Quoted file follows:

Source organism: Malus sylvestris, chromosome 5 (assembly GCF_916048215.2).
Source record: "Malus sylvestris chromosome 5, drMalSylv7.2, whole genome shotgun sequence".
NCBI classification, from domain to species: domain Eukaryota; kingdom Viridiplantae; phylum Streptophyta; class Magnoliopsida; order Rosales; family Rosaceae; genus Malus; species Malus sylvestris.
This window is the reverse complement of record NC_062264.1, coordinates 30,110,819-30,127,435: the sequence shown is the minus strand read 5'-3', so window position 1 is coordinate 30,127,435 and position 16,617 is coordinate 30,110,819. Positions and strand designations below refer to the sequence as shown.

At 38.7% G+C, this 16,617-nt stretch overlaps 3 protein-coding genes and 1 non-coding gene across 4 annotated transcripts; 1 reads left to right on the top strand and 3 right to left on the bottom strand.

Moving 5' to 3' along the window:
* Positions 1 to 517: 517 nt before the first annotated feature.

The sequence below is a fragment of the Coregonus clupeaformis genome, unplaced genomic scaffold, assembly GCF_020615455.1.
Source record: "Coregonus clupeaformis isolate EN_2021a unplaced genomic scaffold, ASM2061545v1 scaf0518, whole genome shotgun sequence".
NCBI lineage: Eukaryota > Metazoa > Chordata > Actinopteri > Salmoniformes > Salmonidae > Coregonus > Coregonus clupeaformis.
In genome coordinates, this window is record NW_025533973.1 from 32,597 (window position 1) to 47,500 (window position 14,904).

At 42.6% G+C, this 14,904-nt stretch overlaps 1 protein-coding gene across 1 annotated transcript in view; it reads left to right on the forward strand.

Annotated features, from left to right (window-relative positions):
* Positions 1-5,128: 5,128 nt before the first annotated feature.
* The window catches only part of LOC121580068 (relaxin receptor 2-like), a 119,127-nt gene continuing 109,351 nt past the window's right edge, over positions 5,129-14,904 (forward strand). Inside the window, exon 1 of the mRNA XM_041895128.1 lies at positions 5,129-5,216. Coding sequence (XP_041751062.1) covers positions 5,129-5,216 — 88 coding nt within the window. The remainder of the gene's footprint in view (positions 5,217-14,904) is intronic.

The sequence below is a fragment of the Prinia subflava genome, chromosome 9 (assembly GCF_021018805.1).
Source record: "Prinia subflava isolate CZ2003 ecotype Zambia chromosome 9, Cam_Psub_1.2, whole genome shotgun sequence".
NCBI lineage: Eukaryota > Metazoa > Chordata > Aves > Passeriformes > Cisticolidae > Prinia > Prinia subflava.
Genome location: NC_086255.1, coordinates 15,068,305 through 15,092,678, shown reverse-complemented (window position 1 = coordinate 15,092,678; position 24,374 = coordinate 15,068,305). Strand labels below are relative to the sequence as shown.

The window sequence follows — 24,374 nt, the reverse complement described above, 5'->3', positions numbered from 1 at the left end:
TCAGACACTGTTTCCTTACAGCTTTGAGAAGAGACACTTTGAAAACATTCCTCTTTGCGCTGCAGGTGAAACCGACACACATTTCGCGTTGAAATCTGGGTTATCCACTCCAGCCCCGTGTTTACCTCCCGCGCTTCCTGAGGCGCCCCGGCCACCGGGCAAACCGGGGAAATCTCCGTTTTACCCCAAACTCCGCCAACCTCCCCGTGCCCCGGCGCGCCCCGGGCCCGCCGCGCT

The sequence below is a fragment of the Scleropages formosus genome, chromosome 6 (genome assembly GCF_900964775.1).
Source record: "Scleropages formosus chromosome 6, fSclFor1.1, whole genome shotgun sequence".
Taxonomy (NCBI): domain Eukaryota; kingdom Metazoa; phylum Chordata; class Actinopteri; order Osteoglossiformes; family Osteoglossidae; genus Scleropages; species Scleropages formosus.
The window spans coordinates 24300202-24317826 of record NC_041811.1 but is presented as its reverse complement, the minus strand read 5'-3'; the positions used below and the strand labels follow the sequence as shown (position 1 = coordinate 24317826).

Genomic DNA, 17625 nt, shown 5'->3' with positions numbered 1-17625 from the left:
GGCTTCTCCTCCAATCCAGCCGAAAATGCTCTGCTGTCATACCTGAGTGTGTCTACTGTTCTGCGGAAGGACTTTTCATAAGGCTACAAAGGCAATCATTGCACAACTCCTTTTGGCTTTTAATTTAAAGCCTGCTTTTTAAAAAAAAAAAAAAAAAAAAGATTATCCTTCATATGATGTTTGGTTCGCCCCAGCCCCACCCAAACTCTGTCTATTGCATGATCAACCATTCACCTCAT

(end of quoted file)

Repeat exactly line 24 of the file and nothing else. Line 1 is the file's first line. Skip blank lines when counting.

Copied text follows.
Taxonomy (NCBI): domain Eukaryota; kingdom Metazoa; phylum Chordata; class Actinopteri; order Osteoglossiformes; family Osteoglossidae; genus Scleropages; species Scleropages formosus.